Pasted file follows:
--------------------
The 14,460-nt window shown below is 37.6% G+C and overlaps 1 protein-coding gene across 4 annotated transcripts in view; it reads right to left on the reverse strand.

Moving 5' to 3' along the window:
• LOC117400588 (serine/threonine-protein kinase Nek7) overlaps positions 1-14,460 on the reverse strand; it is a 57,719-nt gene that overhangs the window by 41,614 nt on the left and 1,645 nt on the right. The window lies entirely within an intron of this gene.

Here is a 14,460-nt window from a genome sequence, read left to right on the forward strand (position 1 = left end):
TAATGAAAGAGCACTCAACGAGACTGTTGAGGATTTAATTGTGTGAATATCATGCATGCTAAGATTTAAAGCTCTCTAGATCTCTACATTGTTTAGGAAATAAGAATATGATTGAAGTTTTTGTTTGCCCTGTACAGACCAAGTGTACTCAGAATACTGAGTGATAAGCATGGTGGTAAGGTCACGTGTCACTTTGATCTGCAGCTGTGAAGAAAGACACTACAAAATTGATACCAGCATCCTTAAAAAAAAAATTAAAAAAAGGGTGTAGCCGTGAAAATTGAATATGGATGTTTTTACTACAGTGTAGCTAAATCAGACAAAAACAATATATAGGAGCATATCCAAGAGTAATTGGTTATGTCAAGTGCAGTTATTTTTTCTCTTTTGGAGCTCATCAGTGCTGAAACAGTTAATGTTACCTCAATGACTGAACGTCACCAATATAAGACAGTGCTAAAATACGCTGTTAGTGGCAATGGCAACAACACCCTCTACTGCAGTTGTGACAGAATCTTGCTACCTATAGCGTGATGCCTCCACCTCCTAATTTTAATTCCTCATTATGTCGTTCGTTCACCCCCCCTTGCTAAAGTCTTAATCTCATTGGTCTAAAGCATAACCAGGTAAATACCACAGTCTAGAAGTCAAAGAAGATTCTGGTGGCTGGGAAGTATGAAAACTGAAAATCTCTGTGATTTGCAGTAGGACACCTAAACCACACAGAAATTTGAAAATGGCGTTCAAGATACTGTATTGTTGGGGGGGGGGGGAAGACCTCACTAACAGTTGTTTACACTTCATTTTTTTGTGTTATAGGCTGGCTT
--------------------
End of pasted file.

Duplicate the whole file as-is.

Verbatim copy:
The 14,460-nt window shown below is 37.6% G+C and overlaps 1 protein-coding gene across 4 annotated transcripts in view; it reads right to left on the reverse strand.

Moving 5' to 3' along the window:
• LOC117400588 (serine/threonine-protein kinase Nek7) overlaps positions 1-14,460 on the reverse strand; it is a 57,719-nt gene that overhangs the window by 41,614 nt on the left and 1,645 nt on the right. The window lies entirely within an intron of this gene.

Here is a 14,460-nt window from a genome sequence, read left to right on the forward strand (position 1 = left end):
TAATGAAAGAGCACTCAACGAGACTGTTGAGGATTTAATTGTGTGAATATCATGCATGCTAAGATTTAAAGCTCTCTAGATCTCTACATTGTTTAGGAAATAAGAATATGATTGAAGTTTTTGTTTGCCCTGTACAGACCAAGTGTACTCAGAATACTGAGTGATAAGCATGGTGGTAAGGTCACGTGTCACTTTGATCTGCAGCTGTGAAGAAAGACACTACAAAATTGATACCAGCATCCTTAAAAAAAAAATTAAAAAAAGGGTGTAGCCGTGAAAATTGAATATGGATGTTTTTACTACAGTGTAGCTAAATCAGACAAAAACAATATATAGGAGCATATCCAAGAGTAATTGGTTATGTCAAGTGCAGTTATTTTTTCTCTTTTGGAGCTCATCAGTGCTGAAACAGTTAATGTTACCTCAATGACTGAACGTCACCAATATAAGACAGTGCTAAAATACGCTGTTAGTGGCAATGGCAACAACACCCTCTACTGCAGTTGTGACAGAATCTTGCTACCTATAGCGTGATGCCTCCACCTCCTAATTTTAATTCCTCATTATGTCGTTCGTTCACCCCCCCTTGCTAAAGTCTTAATCTCATTGGTCTAAAGCATAACCAGGTAAATACCACAGTCTAGAAGTCAAAGAAGATTCTGGTGGCTGGGAAGTATGAAAACTGAAAATCTCTGTGATTTGCAGTAGGACACCTAAACCACACAGAAATTTGAAAATGGCGTTCAAGATACTGTATTGTTGGGGGGGGGGGGAAGACCTCACTAACAGTTGTTTACACTTCATTTTTTTGTGTTATAGGCTGGCTT